You show me your Menu, I’ll show you mine (CREDIT: Eric Zachanowich/Searchlight Pictures. © 2022 20th Century Studios All Rights Reserved)

Starring: Anya Taylor-Joy, Ralph Fiennes, Nicholas Hoult, Hong Chau, Janet McTeer, Judith Light, John Leguizamo, Reed Birney, Paul Adelstein, Aimee Carrero, Arturo Castro, Mark St. Cyr, Rob Yang

Director: Mark Mylod

Running Time: 106 Minutes

Rating: R for Deadly Threats That Demand to Be Taken Seriously

Release Date: November 18, 2022 (Theaters)

What’s It About?: Would you pay upwards of $1000 for a seat at the most exclusive molecular gastronomy restaurant in the world? I certainly wouldn’t! Although maybe I would think about it if somebody else were paying for me, though I might still look askance at the whole affair. In that way I’m very much like Margot, Anya Taylor-Joy’s character in The Menu, as she finds herself whisked along by her pompous foodie boyfriend Tyler (Nicholas Hoult) to a remote island dedicated to the culinary craftsmanship of Julian Slowik (Ralph Fiennes). He’s assembled an exacting series of courses and a very particular lineup of guests for the evening. This is his last hurrah, and that’s very bad news for his customers, if you catch my drift…

What Made an Impression?: I gotta be honest: I thought this movie was going to be about cannibals. And that very much made me want to go see it! But there are in fact zero cannibals in The Menu, at least not literally. Nevertheless, I still had a good time. So that should tell you something. When a film simultaneously fully defies and satisfies expectations, you know we’re in business. Director Mark Mylod delivers the fun and games by meticulously altering reality just so. You might find yourself screaming, “There’s no way this could possibly happen!” Yet in the same breath, you’ll gladly concede, “But I’m grateful for this fantastical catharsis.”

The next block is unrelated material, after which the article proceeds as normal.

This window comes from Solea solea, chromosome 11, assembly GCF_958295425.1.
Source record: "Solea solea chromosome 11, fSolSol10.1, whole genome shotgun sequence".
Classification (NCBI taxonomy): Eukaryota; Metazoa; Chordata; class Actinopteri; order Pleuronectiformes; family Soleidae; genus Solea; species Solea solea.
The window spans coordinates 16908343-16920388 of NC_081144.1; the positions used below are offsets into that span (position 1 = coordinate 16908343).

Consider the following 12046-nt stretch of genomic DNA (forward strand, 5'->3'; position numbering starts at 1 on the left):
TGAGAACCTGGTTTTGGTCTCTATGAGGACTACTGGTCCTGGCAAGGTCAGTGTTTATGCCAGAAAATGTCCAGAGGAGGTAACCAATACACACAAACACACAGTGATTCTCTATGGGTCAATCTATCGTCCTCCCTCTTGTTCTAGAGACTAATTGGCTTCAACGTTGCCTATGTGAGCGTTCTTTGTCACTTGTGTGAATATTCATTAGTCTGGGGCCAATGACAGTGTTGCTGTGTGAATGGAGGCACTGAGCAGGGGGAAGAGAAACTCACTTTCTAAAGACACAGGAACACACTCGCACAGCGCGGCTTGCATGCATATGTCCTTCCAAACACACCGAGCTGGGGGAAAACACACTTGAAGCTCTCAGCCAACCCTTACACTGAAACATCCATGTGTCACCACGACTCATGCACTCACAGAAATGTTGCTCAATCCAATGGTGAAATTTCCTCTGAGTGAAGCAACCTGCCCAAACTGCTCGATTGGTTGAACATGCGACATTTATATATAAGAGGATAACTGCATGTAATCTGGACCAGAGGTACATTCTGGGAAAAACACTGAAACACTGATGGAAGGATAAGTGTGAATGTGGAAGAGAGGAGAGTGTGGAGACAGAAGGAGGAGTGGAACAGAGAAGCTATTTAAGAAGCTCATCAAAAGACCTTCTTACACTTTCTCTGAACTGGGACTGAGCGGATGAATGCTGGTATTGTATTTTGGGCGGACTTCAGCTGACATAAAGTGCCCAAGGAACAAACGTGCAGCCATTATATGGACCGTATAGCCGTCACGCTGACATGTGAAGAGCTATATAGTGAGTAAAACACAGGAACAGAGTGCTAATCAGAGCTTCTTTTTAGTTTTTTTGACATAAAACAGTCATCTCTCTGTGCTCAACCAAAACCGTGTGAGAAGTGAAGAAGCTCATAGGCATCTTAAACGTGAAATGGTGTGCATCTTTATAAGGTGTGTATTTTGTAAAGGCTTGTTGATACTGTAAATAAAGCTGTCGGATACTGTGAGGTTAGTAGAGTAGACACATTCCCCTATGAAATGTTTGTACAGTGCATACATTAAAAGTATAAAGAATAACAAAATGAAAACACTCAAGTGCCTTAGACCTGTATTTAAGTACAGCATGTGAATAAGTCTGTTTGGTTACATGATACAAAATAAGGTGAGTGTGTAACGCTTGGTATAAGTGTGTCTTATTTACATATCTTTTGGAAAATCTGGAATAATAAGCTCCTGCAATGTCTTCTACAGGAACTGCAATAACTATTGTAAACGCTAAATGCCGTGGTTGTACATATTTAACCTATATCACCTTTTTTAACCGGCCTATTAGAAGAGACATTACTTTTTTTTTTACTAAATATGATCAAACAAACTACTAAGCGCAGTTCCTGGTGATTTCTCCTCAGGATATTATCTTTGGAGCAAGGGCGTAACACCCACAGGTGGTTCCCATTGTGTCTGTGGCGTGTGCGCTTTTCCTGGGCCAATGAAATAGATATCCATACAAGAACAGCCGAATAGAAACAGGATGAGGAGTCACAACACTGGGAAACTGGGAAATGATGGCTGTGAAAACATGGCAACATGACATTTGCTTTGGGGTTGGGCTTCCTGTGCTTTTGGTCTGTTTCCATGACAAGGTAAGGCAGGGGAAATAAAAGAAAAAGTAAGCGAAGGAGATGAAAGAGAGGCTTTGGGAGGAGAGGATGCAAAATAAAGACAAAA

A big reason for that is because Taylor-Joy is so preternaturally easy to root for. The brand of seared-black satirical humor on display here requires characters who obviously deserve their comeuppance. Most of the cast fits that bill with aplomb, but Margot on the other hand is an unassuming interloper. It’s nice to have a peep of light piercing through the darkness. Otherwise, you’d have to wallow in the stink of the wisecrackers, which can be entertaining, but also somewhat exhausting. With a surrogate like Margot, however, you can safely smile as everything burns.

The Menu is Recommended If You Like: Eating the rich

Grade: 4 out of 5 Courses